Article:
House Committee Plans Hearing About Trump’s Deployment of Military to the Border

January 28, 2019, 8:31 PM UTC

The House Armed Services Committee will hold a hearing about the Trump administration’s deployment of the military to the U.S.-Mexico border on Tuesday, NPR reports.

In the run up to the 2018 midterm elections, President Donald Trump frequently claimed that a dangerous migrant caravan was approaching the southern border. He sent thousands of active duty military troops there to help block the migrants—a move some say was a political stunt to drum up support for Trump’s border security plan.

Many of those troops remain at the border today.

The new chairman of the House Armed Services Committee, Democratic Rep. Adam Smith of Washington, aims to look into the matter.

“We want an explanation of the policy. We want to shine a light on it and make it clear—in my view—that there is no legitimate purpose here,” Smith said on NPR Monday morning.

While he said he broadly agrees with some of the president’s goals, such as pulling troops out of Syria and Afghanistan, Smith told NPR that Trump sending troops to the border was “absolutely not” a legitimate use of the military and that the idea of an immigrant invasion is “utter and complete nonsense.”

“The president is manufacturing a crisis to pander to his base,” said Smith. “He made [the promise to build a wall] because it played well to the crowd. Something that plays well to the crowd doesn’t translate into policy.”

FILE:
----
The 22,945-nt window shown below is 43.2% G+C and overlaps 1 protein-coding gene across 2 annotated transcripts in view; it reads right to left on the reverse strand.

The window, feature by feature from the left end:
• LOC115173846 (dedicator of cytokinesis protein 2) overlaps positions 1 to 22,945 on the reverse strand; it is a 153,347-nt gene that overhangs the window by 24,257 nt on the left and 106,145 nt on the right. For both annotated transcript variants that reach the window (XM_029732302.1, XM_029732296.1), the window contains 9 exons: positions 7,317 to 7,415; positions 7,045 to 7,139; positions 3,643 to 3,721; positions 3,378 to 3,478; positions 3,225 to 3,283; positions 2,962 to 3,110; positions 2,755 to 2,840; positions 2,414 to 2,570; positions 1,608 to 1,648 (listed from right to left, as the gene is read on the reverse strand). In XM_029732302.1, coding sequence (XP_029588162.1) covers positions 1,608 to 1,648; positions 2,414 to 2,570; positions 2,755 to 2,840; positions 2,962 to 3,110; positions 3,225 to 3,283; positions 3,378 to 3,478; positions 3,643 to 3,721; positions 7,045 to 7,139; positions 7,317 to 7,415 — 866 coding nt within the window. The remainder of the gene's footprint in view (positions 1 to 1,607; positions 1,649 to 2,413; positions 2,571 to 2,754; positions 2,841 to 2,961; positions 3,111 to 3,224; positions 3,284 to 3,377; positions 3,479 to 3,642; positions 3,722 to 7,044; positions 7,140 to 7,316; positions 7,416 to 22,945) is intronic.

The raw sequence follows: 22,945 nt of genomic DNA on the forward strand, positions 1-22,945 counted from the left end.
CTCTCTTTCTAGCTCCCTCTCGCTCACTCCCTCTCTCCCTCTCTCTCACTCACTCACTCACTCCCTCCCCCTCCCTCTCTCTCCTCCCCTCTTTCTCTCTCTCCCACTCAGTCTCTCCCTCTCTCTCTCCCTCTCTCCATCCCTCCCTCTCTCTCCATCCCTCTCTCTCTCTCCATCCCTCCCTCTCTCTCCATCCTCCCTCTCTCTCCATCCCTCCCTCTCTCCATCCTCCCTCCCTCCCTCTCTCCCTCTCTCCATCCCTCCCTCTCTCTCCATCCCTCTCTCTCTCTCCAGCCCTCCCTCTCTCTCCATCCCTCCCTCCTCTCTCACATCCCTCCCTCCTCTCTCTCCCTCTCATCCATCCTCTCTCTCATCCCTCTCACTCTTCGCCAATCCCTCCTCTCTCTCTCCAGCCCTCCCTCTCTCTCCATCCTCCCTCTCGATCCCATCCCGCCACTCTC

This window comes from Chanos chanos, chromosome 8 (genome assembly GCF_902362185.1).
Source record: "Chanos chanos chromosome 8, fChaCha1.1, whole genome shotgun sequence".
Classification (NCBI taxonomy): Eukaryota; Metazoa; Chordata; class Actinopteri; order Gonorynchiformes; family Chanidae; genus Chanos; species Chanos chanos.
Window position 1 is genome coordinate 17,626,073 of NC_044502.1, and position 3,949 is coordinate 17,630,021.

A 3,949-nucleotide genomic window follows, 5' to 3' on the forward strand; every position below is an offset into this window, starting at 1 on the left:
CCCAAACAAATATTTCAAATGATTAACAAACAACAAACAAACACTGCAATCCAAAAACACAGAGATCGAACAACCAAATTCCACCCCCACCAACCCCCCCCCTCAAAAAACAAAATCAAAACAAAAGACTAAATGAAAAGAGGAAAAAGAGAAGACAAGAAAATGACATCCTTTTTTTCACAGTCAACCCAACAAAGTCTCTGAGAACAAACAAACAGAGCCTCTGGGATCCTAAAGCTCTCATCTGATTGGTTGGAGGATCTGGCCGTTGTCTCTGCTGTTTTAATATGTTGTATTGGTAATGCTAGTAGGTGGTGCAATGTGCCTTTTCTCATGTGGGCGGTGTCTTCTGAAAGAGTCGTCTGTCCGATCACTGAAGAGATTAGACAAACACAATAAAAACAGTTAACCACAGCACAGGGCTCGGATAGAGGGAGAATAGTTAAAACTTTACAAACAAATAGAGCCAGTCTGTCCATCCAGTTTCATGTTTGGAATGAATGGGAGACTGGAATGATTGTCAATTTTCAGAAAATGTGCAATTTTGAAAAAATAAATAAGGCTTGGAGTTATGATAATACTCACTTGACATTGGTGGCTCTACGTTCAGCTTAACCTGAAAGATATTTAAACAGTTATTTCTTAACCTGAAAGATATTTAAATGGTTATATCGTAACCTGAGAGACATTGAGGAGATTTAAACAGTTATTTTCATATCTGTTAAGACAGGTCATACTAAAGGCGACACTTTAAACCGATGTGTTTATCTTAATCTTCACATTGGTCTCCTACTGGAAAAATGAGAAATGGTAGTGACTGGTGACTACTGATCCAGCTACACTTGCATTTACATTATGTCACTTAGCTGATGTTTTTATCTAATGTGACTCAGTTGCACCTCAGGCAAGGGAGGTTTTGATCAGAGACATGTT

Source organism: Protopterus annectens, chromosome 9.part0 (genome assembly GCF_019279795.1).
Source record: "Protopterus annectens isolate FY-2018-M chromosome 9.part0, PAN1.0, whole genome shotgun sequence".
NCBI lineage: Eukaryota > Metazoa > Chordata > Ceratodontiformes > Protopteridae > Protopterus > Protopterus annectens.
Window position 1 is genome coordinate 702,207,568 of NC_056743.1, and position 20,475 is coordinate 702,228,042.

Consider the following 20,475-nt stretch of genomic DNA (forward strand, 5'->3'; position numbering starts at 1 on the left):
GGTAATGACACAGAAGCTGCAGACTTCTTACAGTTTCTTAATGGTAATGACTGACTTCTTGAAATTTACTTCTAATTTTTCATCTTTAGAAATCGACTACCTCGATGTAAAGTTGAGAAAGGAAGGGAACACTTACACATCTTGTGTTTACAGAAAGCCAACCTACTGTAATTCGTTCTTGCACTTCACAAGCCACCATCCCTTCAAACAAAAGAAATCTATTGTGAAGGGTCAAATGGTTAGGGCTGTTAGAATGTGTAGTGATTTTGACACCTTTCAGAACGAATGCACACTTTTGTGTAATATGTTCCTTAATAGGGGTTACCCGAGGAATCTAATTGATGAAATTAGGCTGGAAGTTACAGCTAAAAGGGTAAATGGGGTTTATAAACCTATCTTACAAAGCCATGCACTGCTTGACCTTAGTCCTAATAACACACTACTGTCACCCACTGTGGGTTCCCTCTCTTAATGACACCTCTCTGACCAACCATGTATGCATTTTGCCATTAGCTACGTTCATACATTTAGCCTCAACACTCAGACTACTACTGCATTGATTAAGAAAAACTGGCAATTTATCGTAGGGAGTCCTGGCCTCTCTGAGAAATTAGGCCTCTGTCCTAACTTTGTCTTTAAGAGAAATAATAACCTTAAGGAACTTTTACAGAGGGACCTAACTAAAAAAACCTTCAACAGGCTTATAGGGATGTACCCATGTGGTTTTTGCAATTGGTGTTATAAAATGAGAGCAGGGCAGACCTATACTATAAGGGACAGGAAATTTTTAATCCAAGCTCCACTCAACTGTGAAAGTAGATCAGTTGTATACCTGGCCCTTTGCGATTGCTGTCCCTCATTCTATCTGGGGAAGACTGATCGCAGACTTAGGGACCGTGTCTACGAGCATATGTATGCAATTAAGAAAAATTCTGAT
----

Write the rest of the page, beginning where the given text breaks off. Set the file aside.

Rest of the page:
To Smith, sending troops to the border was a waste of resources. He said they may have put up barbed wire and built a temporary structure or two, but “you can’t tell me that was a good use of their time.”

“Most of those people who went down to the border were sitting around playing cards because they didn’t have anything to do because there was no invasion,” he said.

The real crisis, said Smith, is processing asylum seekers.

“These caravans that are coming? They’re turning themselves in,” said Smith. “You don’t need a wall. You don’t need to stop them. We need stuff to process them.”

Trump has long targeted the U.S. asylum program, which allows immigrants to apply for protection regardless of how they arrived in the country. After failing to restrict asylum seekers to official ports of entry, the Trump administration is now returning some asylum seekers to Mexico to await their court date.

Smith said the country could use more money for judges to process asylum seekers.

“Processing asylum seekers is the crisis,” said Smith, “and the president is demagoguing this issue instead of addressing the problems that he raises.”